This time last year, I was invited to move from my customer-facing tech support role to my current testing one. A lot has changed in the last year, and my role, knowledge and experiences have really grown in what feels like a very short, yet action-packed, period of time. Working in a small business, I was very much “thrown in at the deep end”, and this has allowed (or forced?) me to learn fast.
I wanted to reflect on how my thoughts around testing have evolved during the last year. Perhaps it would be interesting to other testers early in their career, those considering a career in testing, or hiring managers / trainers working with the former two.
When I was first asked to take on testing, I was really excited. As a user and consumer, I’ve always been big on quality and UX, and I love to find out how things work. But I was also nervous. What if I missed a high or critical bug? Moving from a tech support role, I was already fully aware of the impact that bugs in production can have – and how users react to them. The thought of missing something was a scary one, but one I was prepared to face.
One year on, and it hasn’t been too bad at all. There have, of course, been some things I’ve missed but nothing major that I can think of. To be honest, I’m a little disappointed about that. I’ve gone from not wanting to “mess up” to understanding that failure can teach us important lessons, and almost feeling like I’ve missed out by not having bigger failures. When I see Twitter threads of people sharing stories about the worst bug they ever missed, or issue they accidentally caused in production, I kind of envy them and wish I had a story like that of my own to tell. At the same time, I know from experience that dealing with the backlash of such things isn’t fun, so maybe the grass is always greener.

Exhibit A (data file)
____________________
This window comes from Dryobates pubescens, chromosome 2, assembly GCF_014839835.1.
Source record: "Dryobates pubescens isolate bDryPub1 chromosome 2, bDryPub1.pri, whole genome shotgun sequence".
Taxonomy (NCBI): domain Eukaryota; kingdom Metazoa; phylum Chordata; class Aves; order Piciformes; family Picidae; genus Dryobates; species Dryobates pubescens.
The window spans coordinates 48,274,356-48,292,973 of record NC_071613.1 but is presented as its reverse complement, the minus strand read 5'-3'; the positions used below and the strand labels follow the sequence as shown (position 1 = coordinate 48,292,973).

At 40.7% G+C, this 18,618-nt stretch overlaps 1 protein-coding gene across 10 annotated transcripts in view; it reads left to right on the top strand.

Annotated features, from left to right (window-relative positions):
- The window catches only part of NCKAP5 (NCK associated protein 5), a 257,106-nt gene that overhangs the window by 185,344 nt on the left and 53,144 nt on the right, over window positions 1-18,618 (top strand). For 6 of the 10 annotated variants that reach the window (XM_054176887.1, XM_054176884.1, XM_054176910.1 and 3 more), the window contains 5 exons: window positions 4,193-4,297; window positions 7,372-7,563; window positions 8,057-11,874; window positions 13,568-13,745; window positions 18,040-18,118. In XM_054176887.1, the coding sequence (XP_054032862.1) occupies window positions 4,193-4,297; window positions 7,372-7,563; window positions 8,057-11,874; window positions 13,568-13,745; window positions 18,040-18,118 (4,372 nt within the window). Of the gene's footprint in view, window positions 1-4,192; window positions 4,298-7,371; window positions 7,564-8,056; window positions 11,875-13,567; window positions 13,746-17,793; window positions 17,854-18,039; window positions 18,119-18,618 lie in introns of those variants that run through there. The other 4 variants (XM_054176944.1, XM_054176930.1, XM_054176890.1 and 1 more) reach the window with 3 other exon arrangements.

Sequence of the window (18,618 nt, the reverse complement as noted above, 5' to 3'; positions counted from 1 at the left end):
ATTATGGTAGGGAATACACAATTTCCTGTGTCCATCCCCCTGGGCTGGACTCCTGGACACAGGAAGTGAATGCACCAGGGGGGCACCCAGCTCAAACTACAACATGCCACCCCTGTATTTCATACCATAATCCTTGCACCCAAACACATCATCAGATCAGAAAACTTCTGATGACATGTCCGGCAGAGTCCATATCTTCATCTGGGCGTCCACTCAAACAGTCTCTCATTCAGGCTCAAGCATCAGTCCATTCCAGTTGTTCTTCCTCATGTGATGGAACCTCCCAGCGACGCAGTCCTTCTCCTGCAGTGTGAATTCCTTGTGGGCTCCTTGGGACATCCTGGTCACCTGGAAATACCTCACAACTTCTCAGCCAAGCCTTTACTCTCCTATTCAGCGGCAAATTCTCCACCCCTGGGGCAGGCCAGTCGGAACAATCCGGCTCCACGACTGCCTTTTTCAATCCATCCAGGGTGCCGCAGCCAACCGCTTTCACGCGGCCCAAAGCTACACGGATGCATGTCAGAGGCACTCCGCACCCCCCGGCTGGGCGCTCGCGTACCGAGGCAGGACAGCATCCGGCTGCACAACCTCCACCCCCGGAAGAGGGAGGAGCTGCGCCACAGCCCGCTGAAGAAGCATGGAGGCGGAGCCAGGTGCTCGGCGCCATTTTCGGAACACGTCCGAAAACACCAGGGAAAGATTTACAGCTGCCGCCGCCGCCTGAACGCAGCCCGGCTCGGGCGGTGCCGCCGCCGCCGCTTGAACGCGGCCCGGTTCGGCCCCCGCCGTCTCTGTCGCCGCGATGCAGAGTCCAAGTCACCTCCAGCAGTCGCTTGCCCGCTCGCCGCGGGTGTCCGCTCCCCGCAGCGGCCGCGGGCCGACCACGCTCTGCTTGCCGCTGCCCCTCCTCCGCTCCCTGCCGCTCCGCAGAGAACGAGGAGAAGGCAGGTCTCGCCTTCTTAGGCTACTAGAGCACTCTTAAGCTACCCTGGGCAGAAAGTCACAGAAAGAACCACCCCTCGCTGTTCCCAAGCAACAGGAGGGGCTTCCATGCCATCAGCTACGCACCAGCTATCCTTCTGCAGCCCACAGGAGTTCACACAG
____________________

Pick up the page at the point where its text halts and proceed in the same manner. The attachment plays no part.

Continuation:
Now, I find myself in the odd position of trying to be comfortable enough to let other people fail, in order to let them learn. As a tester, I’m acting as a “look out” and making decisions based on risk assessments. This means that if I see a colleague about to smash head-first in to a big issue, my gut reaction is to prevent that collision. However, I’ve come to find that too many interventions like this are exactly how testers become the “safety net”, and people learn to no longer look out for hazards themselves, or have no incentive to.